The future of the professions: how will technology transform the work of human experts
Giving the first presentation of the Symposium, Professor Susskind explored how the professions might approach the future – the mindset it would be helpful to have – and discussed the changes occurring at the forefront of the professions. He also described how he saw technology unfolding and its relevance for the professions, its impact on jobs and on new models for the delivery of professional services.
Innovation and disruption demystified
Dimitrios Spyridonidis MRCVS, Associate Professor of Entrepreneurship & Innovation at Warwick Business School, sought to demystify innovation and disruption.
He explained that innovation was often still thought about in the same way as it was 20 years ago – as an incremental process. However, developments were now happening so rapidly that, while incremental progress remained important, ways of thinking about innovation had to change.
Project Innovate: a regulatory strategy to support innovation
Why is innovation important, and why does a regulator need to get involved?
These questions were addressed in a presentation by Chris Woolard, Director of Strategy and Competition at the Financial Conduct Authority (FCA).
Telemedicine and clinical standards: a case study in human healthcare
Babylon Health has a mission to put an accessible and affordable health service in the hands of every person on earth, the company’s Clinical Director Dr Umang Patel told delegates.
Babylon Health offers an online and app-based telemedicine healthcare system built on artificial intelligence. It was founded in January 2013 and developed its first app in April 2014. It now has more than 800,000 global users and operates in the UK, Ireland and Rwanda.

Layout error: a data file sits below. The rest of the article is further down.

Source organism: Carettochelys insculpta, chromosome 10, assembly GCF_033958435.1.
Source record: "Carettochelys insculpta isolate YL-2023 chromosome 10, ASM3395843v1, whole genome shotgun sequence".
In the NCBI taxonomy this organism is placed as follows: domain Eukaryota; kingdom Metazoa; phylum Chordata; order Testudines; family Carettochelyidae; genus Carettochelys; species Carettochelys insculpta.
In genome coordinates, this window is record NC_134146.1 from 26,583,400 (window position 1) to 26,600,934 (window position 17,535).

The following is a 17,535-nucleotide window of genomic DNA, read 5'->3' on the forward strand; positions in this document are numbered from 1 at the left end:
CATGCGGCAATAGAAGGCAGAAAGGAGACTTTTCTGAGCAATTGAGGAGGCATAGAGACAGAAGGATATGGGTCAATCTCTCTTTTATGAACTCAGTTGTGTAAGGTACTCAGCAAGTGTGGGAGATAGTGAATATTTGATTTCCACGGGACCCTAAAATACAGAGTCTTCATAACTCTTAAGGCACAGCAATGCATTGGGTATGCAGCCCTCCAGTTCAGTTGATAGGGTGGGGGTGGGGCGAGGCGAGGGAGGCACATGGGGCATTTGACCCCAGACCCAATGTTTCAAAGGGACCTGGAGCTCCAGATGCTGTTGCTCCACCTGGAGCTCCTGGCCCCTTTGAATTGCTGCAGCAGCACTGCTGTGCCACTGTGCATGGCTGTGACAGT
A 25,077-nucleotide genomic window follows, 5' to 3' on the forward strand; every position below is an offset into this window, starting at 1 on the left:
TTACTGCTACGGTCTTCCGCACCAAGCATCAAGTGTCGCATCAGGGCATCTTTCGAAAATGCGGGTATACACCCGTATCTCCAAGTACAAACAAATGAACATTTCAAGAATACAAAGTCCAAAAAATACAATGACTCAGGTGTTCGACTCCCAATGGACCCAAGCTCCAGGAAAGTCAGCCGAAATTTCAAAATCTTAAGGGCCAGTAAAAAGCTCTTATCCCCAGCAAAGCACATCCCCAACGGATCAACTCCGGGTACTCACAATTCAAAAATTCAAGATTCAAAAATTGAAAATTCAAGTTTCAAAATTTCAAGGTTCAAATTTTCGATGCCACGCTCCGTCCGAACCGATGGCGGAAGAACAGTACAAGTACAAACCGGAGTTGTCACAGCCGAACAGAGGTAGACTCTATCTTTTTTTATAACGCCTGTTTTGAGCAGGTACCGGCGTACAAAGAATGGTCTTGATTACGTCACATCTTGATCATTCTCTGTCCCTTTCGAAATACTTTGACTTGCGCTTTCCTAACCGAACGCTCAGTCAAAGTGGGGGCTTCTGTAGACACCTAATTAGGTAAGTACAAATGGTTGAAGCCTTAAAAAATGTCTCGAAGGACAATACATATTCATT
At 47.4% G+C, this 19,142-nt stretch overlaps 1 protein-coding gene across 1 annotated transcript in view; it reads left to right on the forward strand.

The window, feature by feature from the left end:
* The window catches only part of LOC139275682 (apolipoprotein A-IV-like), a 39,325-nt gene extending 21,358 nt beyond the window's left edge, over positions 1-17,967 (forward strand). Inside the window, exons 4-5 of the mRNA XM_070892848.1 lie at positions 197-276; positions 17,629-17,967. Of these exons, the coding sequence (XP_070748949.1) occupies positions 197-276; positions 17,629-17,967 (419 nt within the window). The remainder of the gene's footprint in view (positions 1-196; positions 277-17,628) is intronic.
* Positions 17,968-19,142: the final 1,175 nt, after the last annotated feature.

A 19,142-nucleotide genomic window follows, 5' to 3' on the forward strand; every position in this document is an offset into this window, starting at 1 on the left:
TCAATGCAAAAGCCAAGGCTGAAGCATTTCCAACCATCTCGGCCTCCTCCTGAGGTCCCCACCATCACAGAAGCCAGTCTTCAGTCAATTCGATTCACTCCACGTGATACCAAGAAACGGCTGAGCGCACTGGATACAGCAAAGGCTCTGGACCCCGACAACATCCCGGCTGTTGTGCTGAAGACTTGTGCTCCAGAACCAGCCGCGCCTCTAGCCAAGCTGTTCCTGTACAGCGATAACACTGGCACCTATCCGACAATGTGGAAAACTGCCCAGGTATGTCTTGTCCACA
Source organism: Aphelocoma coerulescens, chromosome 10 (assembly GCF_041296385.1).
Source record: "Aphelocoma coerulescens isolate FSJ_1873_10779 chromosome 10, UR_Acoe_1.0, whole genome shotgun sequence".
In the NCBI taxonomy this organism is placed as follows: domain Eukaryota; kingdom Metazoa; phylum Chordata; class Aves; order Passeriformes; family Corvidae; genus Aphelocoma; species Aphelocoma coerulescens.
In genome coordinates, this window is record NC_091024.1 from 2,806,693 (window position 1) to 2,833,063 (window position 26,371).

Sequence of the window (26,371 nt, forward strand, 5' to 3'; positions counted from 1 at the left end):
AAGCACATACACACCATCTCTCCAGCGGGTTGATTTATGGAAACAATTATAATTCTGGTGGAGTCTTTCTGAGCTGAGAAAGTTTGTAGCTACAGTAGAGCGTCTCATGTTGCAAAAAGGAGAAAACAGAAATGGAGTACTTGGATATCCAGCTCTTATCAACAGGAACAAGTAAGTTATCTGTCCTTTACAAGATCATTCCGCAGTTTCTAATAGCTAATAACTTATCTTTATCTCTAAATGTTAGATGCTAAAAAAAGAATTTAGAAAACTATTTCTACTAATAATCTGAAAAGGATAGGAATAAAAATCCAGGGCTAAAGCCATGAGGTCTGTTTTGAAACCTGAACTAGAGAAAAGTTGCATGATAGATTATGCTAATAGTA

Veterinary innovation in North America – challenges and opportunities
Adam Little, Director of Veterinary Innovation and Entrepreneurship at Texas A&M University, remarked that the coming decade will bring more change to the veterinary arena than has been seen over the past 50 years combined. An overwhelming amount of change is already happening he said, and he believed that, ultimately, change will be for the better.
Innovation steps: breaking down the gap between ‘here’ and ‘there’
Guen Bradbury and Greg Dickens described their company, innovation consultancy Innovia Technology, before discussing the steps of innovation and how the profession might move towards the future.
Vets’ understanding of first principles, their skills and knowledge across a range of species and situations, and their problem-solving abilities make them natural innovators, they said.
Panel debate 1 – Here and now: telemedicine, wearables and big data
In the first of two debates at the Symposium, delegates had the opportunity to put questions to a panel of innovators in the field of animal health technology. The session began with each panellist briefly describing their particular approach to innovation.
Dr James Andrews MRCVS, a vet, entrepreneur and co-founder of animal health data company Felcana
Dr Nuala Summerfield, veterinary cardiologist and founder of Virtual Veterinary Specialists
Francesco Cardoletti of telemedicine company Pawsquad
Professor Ivan Andonovic of the University of Strathclyde
Chaired by Amanda Boag MRCVS, RCVS Vice-President
Panel debate 2 – Coming to a vet near you soon
The second panel debate of the Symposium considered technologies that are currently in the pipeline. The three members of this panel were also asked to briefly introduce themselves and the technology they were developing.
Ian MacLaren-Lee of Oxford Nanopore Technologies
Dr Payam Barnaghi, Reader in Machine Intelligence at the University of Surrey
Dr Adam Little, Director of Veterinary Innovation and Entrepreneurship at Texas A&M University
Chaired by Professor Stephen May, RCVS President
The RCVS and innovation: what next?
Anthony Roberts, Director of Leadership and Innovation at the RCVS, explained why the College is engaging with innovation. He aimed to convince delegates that the regulatory aspects of innovation could be as exciting and engaging as the technology and process aspects.